Back to the point. That’s also why I say London is a deeply self-centered place. Because everyone in London has an agenda of some sort to be this thing that often I struggle to see them being at all – and here I talk about people I know, not random strangers. I know lots of producers, lots of DJs, lots of promoters. Quite a few are my friends, even close friends, and I sincerely believe that they are doing what they should be doing because I can see their passion, their drive, just as clearly as I see mine. The rest of the time though I struggle and instead find myself looking at people and wondering why? So much more could be achieved if people worked together instead of attempting to be the king of their own little slice of an increasingly gigantic, and at times pointless, creative machine. It was Repeat Pattern who made this point to me on Saturday, talking about his experiences in the U.S. That’s when we both agreed that one thing Japan has is a stronger sense of community within the creative arts. It has its own traps don’t get me wrong – for one I’m always amazed at how close yet separated certain Japanese artists are. But in Japan people do stick together more it seems, they more willingly band together to find strength in numbers. Just like people do elsewhere on the continent.

Which I guess raises the question as to why I’m still living in London. That’s a question for another time, I’m still debating it and despite what I hate about it, I love it just as much.

I think I’ve finally caught earthquake fear. Since last week, and even more in the last couple days, I keep feeling earthquakes regularly even when there aren’t any. As I write this I cannot for the life of me get rid of a shaking sensation on the chair I’m sitting on. It’s starting to really disturb me.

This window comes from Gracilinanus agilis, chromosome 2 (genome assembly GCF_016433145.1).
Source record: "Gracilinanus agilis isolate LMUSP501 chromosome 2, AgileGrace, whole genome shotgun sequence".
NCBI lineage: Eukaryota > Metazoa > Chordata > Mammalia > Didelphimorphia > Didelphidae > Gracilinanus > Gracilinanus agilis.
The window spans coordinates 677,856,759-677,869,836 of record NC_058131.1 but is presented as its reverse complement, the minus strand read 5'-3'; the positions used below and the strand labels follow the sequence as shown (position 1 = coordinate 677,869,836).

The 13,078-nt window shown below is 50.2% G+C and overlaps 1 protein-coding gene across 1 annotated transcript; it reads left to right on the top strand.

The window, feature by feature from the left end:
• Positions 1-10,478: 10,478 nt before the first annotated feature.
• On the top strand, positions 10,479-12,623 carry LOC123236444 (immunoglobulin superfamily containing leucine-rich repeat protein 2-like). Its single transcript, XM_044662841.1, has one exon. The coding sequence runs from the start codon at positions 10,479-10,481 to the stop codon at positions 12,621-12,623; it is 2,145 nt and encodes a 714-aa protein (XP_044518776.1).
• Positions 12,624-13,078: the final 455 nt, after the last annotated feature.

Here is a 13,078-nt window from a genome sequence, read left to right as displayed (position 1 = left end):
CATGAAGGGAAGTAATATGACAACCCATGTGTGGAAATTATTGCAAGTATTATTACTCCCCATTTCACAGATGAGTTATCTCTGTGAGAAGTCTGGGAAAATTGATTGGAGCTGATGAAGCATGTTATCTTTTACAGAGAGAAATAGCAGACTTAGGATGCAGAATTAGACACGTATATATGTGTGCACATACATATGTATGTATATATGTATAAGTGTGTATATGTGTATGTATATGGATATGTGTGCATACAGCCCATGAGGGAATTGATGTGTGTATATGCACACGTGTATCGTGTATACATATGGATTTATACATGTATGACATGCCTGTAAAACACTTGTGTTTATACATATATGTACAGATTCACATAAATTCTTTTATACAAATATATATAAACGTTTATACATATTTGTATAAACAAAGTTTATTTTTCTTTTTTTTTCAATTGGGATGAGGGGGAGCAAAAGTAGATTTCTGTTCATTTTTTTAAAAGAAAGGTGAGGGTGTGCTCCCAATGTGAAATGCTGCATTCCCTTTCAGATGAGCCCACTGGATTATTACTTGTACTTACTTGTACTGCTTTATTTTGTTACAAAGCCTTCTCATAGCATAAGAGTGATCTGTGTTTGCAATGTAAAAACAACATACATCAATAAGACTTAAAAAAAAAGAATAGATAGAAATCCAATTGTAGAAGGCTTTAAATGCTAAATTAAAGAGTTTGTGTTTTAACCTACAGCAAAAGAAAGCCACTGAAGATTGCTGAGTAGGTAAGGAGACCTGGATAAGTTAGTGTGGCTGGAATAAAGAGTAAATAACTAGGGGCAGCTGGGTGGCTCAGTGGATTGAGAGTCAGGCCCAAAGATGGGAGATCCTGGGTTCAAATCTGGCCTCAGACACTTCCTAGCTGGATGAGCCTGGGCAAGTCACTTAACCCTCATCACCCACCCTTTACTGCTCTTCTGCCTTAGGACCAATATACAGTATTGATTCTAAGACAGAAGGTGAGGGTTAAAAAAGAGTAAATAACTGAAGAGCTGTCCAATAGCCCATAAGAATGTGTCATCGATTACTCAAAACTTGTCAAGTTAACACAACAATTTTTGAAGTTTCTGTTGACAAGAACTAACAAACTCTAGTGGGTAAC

Quakebook, a curated collection of stories about people who lived through/survived the March 11 earthquake, came out today. As I mentioned before I’ve got a short story in there – actually edited to what is more of a passing thought, which I quite like actually. I’m incredibly proud and honoured to have been included in the final cut, especially considering people like William Gibson are in there. You can see the contents of the book here and order a copy here via Amazon (for now). I believe a physical version is happening soon. All proceeds to the Japanese Red Cross. I’m particularly amazed that they’ve convinced Amazon to give up its cut of the profits, I was skeptical at first but if anything it is proof that perseverance pays off.

Our own fund raising efforts are also doing well. We released the Nihon Kizuna Bonus last friday, four weeks after the earthquake hit. It’s already raised over $1,000 despite being a free download and has added another thousand to the donations for the compilation itself. We’re having some parties to celebrate on Friday in Tokyo and next Wednesday in London – come join us. All details here.

To tie this with my original, rant about London – being here witnessing what’s happening back in Europe while being neck deep in the Nihon Kizuna project and life here has reminded me just how much some people seemingly don’t care about projects they have little involvement in, despite face to face promises and other things. I mentioned it in a previous note, and I won’t say more but I’ve been shocked by some of the responses, or lack of, which the Nihon Kizuna has created. I can’t make sense of it still, and I don’t think I will or ultimately need to. But I need to remember that it has happened, and somehow use this as a way to continue doing what I think is the ‘right’ thing, or at least the thing I want to do. Whether it be my own idea or someone else’s.

As my time back here draws to a close I’m wondering if I should just give London another break for a while. It’s been nearly 3 years I’ve been back there, and both times I’ve spent extended periods away from it (and funnily enough in Asia) I’ve felt better and changed my life in some way. Food for thought I guess.

Oh yeah updated slideshows for Shikoku and Tokyo in the last 5 weeks below.